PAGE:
April 7, 2023
The proposed rule to amend the standards of identity (SOIs) to permit the use of salt substitutes in foods for which salt is a required or optional ingredient is on display today in the Federal Register and will publish on April 10, 2023. The comment due date is August 8, 2023. Electronic comments can be sent to Regulations.gov. Submit written comments to Dockets Management Staff (HFA-305), Food and Drug Administration, 5630 Fishers Lane, rm. 1061, Rockville, MD 20852.
Original Constituent Update
March 24, 2023
The U.S. Food and Drug Administration (FDA) will soon propose to amend the standards of identity (SOIs) to permit the use of salt substitutes in foods for which salt is a required or optional ingredient. The proposed rule would provide manufacturers with flexibility and facilitate industry innovation to reduce sodium in standardized foods. The FDA is making available the pre-publication text of the Federal Register notice.
The upcoming proposed rule is part of the Biden-Harris Administration’s National Strategy on Hunger, Nutrition, and Health. The National Strategy provides a roadmap of actions the federal government will take to end hunger and reduce diet-related diseases by 2030 – all while reducing disparities. The National Strategy was released in conjunction with the first White House Conference on Hunger, Nutrition, and Health in over 50 years, hosted by President Biden on September 28, 2022. The upcoming proposed rule also complements the goals of the FDA’s voluntary sodium reduction targets for processed, packaged and prepared foods.
SOIs typically describe what ingredients a food must contain and what is optional. They may describe the amount or proportion of ingredients or components. Some SOIs also prescribe a method of production or formulation. There are more than 250 SOIs, and they include products like milk, milk chocolate, various breads, various cheeses and ketchup. Foods with SOIs are often referred to as standardized foods.
Salt substitutes are currently used in many non-standardized foods in the U.S., but most FDA SOIs do not permit the use of salt substitutes. The proposed rule would use a “horizontal” approach for SOIs, under which a single rule would apply to multiple SOIs across several categories of standardized foods. Specifically, the proposed rule would amend the 80 SOIs that specify salt as a required or an optional ingredient. Because these 80 SOIs are referenced in other SOIs, 140 of the 250 SOIs currently established for a wide variety of foods could be affected. The proposed rule does not list permitted salt substitutes but defines them as safe and suitable ingredients used to replace some or all of the added sodium chloride and that serve the functions of salt in food. The extent to which salt can be replaced depends on the ability of a salt substitute to replace the functions of salt in food without compromising food safety and the characteristics of the food.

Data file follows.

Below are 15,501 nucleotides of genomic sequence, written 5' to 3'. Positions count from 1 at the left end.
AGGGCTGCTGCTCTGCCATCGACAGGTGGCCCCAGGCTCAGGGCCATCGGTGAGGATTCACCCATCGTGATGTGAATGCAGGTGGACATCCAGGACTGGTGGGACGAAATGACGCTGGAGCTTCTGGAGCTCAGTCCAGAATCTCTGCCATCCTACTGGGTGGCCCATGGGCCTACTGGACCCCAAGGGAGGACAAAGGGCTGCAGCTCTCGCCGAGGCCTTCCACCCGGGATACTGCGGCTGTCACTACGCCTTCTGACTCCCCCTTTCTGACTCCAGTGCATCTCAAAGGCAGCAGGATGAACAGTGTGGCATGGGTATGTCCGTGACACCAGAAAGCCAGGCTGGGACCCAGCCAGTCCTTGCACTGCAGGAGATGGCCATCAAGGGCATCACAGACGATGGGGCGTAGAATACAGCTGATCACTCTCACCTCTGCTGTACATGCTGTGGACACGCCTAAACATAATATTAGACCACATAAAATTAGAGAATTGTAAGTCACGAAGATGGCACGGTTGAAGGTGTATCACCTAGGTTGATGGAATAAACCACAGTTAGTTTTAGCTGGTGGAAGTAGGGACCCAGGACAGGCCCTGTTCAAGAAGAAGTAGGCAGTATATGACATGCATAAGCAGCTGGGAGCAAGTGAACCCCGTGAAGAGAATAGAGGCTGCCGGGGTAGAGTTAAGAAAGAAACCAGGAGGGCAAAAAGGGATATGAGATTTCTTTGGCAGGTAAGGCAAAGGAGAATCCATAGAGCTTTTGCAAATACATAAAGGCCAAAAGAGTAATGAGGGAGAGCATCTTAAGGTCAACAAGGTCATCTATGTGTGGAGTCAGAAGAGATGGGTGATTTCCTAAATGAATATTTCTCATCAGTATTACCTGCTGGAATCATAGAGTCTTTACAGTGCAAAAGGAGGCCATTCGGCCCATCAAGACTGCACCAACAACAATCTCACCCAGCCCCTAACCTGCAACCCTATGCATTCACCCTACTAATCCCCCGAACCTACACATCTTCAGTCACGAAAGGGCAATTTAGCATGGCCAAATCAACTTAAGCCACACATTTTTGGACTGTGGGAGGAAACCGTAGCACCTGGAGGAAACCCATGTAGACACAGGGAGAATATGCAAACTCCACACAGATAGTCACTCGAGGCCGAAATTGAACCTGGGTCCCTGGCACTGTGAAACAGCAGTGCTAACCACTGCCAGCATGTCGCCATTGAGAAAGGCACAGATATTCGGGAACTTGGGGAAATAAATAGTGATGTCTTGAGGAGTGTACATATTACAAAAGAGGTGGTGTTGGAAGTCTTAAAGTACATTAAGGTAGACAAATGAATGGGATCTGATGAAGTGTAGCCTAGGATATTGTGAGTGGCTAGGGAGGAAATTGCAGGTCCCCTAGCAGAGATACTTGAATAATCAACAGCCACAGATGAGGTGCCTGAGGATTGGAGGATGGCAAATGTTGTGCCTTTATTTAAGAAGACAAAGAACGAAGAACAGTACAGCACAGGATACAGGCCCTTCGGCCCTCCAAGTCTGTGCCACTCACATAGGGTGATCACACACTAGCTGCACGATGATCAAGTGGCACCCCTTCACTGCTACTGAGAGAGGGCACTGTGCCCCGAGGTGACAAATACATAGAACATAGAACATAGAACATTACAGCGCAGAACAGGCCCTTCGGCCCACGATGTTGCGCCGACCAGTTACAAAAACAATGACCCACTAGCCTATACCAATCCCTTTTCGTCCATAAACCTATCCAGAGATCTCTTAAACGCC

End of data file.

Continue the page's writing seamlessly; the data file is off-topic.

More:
The FDA is requesting comments on potential salt substitutes that may be used as a result of the new flexibility provided in this proposed rule.
Most people in the U.S. consume too much sodium. Reducing sodium may help reduce the risk of high blood pressure, a leading cause of heart disease and stroke. The majority of sodium comes from processed, packaged and prepared foods, not from table salt added to food when cooking or eating. In October 2021, the FDA issued guidance for industry that finalized short-term voluntary sodium reduction targets in over 160 categories of packaged and restaurant prepared food. If finalized, the proposed rule issued today may help manufacturers to meet these voluntary targets because a number of foods for which targets were established are covered by SOIs.
Comments can be submitted until 120 days after the date of publication in the Federal Register. Electronic comments can be sent to Regulations.gov. Submit written comments to Dockets Management Staff (HFA-305), Food and Drug Administration, 5630 Fishers Lane, rm. 1061, Rockville, MD 20852.
- Proposed Rule: Use of Salt Substitutes to Reduce the Sodium Content in Standardized Foods
- Standards of Identity for Food
- Press Release: FDA Takes Additional Steps to Improve Nutrition, Reduce Disease with Expanded Use of Salt Substitutes to Help Lower Sodium Intake